Hallux valgus

Hallux valgus. So as we go through this section of the talk, we are going to try and think of these problems as their primary pathology and their secondary manifestations and that is going to drive how we treat these problems. This is going to be a situation where someone is going to present to you with a painful bunion. The medial eminence of their foot rubs in a shoe, it gets sore, it gets red, it hurts them. In very severe cases, they are also going to complain bitterly of the fact that the second toe just doesn’t behave, cocks up and rubs in the top of the shoe, and they may have even more painful callous or even an open sore right there at the PIP joint because that is where the apex of the deformity, is and it’s just rubbing at the top of the shoe every time they walk. They also can have calloses on the under surface of their foot, but this is a lady who basically came in wearing beach sandals to see me. She couldn’t wear closed toe shoes, and even in the winter time, she put on wool socks over these beach sandals because this hurt too much in her shoes. What is the primary pathology here; well the way that I see the problem with hallux valgus and have been taught to look at it, it is hypermobility at the tarsal metatarsal joint. That is the joint right about here, that’s the joint that separates the first metatarsal from the cuneiform, so the junction of the midfoot and the forefoot, and over time, as weight bearing occurs, you develop laxity here, so instead of this being a rigid stabilizer when the first metatarsal head strikes the ground, it actually drifts off. Well, as the first metatarsal head drifts off, that is going to decrease the medial longitudinal arch here, and as you can see, this lady doesn’t have much of an arch. She came to see me because her bunion was bothering her, and was rubbing in her shoe and her second toe was bothering her, but she said, oh yes, I sort have been losing my arch over time. Also, as the arch collapses here, there is also a problem with the Achilles tendon. It becomes contracted.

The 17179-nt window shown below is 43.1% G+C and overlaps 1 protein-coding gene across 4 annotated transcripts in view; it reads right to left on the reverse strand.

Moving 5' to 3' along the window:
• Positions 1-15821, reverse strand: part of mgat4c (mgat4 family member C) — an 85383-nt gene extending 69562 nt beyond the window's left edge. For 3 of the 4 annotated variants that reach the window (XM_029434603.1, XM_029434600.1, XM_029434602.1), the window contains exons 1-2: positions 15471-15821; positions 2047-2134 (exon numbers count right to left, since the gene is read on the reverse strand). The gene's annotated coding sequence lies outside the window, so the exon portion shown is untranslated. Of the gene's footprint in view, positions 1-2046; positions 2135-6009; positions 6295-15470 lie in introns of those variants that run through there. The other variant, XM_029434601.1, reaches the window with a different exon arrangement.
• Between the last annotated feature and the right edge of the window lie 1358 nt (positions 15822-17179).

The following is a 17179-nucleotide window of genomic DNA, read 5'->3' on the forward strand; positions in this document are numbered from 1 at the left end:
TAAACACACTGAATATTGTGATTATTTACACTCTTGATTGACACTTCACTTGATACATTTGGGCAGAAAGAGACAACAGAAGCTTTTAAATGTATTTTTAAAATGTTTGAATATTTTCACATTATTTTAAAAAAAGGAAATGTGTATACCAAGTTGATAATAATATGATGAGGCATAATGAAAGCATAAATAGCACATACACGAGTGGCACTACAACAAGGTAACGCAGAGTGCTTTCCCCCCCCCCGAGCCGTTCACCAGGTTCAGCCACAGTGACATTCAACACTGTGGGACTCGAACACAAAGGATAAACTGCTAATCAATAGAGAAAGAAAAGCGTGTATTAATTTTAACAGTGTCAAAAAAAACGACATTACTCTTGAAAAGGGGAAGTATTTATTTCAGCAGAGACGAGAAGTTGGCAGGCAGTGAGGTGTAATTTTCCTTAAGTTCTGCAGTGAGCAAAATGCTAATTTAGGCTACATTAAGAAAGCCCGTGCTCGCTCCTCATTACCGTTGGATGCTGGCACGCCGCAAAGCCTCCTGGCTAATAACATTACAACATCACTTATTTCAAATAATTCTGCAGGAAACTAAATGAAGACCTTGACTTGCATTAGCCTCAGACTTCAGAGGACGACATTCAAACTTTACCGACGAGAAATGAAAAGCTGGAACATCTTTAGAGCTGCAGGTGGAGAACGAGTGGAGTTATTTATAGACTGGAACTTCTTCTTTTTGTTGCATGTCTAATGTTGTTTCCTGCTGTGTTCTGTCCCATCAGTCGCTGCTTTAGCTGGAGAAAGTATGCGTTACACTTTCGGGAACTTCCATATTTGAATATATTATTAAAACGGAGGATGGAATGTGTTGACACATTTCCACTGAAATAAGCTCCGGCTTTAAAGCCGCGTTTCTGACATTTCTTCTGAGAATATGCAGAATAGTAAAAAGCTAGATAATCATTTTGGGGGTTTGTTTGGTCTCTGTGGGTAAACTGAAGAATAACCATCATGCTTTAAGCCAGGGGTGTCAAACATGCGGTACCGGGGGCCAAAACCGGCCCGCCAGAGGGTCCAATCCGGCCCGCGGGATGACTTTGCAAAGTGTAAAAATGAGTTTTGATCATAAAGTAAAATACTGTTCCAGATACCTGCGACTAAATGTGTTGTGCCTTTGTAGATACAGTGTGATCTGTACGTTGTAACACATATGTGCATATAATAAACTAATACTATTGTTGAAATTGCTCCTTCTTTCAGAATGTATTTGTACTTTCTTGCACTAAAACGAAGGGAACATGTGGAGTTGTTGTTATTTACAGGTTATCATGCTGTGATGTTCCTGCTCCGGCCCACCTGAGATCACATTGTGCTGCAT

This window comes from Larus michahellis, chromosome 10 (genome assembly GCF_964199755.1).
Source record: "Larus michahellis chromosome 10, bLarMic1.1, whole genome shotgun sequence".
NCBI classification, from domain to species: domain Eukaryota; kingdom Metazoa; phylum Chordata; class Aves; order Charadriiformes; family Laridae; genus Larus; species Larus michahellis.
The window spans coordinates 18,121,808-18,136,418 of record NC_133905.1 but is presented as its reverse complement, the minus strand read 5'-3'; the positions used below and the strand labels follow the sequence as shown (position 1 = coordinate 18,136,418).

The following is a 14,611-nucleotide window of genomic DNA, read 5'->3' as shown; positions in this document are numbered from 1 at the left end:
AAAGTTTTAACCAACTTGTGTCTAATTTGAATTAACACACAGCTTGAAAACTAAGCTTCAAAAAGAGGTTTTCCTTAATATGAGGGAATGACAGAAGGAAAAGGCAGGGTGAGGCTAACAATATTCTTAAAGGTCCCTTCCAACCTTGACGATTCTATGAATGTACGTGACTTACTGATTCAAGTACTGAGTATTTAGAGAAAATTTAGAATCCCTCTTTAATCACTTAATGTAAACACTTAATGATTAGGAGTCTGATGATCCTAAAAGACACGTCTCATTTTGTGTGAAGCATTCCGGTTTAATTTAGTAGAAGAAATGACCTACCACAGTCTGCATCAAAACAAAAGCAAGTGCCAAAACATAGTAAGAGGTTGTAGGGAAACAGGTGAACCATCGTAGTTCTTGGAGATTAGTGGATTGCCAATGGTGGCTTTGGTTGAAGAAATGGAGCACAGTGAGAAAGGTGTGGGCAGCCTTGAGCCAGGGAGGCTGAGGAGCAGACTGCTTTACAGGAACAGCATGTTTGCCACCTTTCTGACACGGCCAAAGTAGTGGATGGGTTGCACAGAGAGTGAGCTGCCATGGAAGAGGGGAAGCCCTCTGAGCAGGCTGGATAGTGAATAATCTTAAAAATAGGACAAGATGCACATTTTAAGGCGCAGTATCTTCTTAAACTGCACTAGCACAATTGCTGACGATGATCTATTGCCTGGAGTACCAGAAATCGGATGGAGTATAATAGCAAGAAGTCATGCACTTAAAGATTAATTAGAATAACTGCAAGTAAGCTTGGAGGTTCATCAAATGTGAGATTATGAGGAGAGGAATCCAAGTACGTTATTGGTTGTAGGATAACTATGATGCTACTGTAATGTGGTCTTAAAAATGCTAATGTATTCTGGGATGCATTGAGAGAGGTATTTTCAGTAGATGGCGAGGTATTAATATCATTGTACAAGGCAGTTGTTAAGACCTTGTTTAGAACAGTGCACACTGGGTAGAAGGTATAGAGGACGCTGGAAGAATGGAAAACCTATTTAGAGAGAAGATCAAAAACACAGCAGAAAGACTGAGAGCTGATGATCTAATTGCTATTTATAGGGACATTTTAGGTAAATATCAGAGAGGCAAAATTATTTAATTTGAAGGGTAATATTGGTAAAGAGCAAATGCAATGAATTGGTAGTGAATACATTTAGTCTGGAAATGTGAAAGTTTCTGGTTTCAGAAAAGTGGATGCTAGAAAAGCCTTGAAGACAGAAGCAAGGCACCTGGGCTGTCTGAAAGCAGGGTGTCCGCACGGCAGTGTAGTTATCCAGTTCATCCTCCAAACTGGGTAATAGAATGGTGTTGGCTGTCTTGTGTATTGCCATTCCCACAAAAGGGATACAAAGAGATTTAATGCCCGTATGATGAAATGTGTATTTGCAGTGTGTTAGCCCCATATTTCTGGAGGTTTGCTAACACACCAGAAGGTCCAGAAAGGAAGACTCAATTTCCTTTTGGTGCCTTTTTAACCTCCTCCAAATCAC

As the arch drifts down, you can sort of think of the heel as drifting up, shortening the distance for the Achilles tendon mechanism to work. It becomes contracted. It begins to overload the forefoot even more, more hypermobility develops, more bunion problems. Here is an example of that hypermobility that I’m talking about. Here, we’re looking from the side of the lady’s foot. What I’ve done here is demonstrate that I have the first metatarsal aligned with the other metatarsals. As you can see, here is the first metatarsal, there are the toes and they all seem to be in alignment. When I try to displace the first metatarsal dorsally with my thumb, you can see how that rises up and now you can’t see across the foot, you can just barely see the second toe here, where before you could see it clearly. Another thing you can notice is that bunion, which looks prominent there, looks even more prominent here, because as that metatarsal drifts up, it is also drifting out, so if you were looking at this slide, it’s drifting out into your direction, so it’s going to rub even harder in the shoe. Again, as the hypermobility develops back here at the tarsal metatarsal joint and this first metatarsal drifts medially and up, hallux valgus develops at this joint. Because this first metatarsal head doesn’t touch the ground well, weight goes to the second metatarsal, a lot of overload occurs at the second metatarsal head and the second MTP joint. That weakens the structures on the plantar aspect of that joint and the toe begins to cockup or hammer-up, and there this lady circled her point of pain. This is constantly rubbing in her shoe. Also, the arch side begins to worsen, again, as the first metatarsal comes up, the arch starts to hit the ground.

So what’s the treatment for this? Well it needs to be directed at the primary problem, then we can also deal with the secondary manifestations. We need an orthotic to support the arch, we need to deal with that arch sag and that hypermobility that is going along at the tarsal metatarsal joint.

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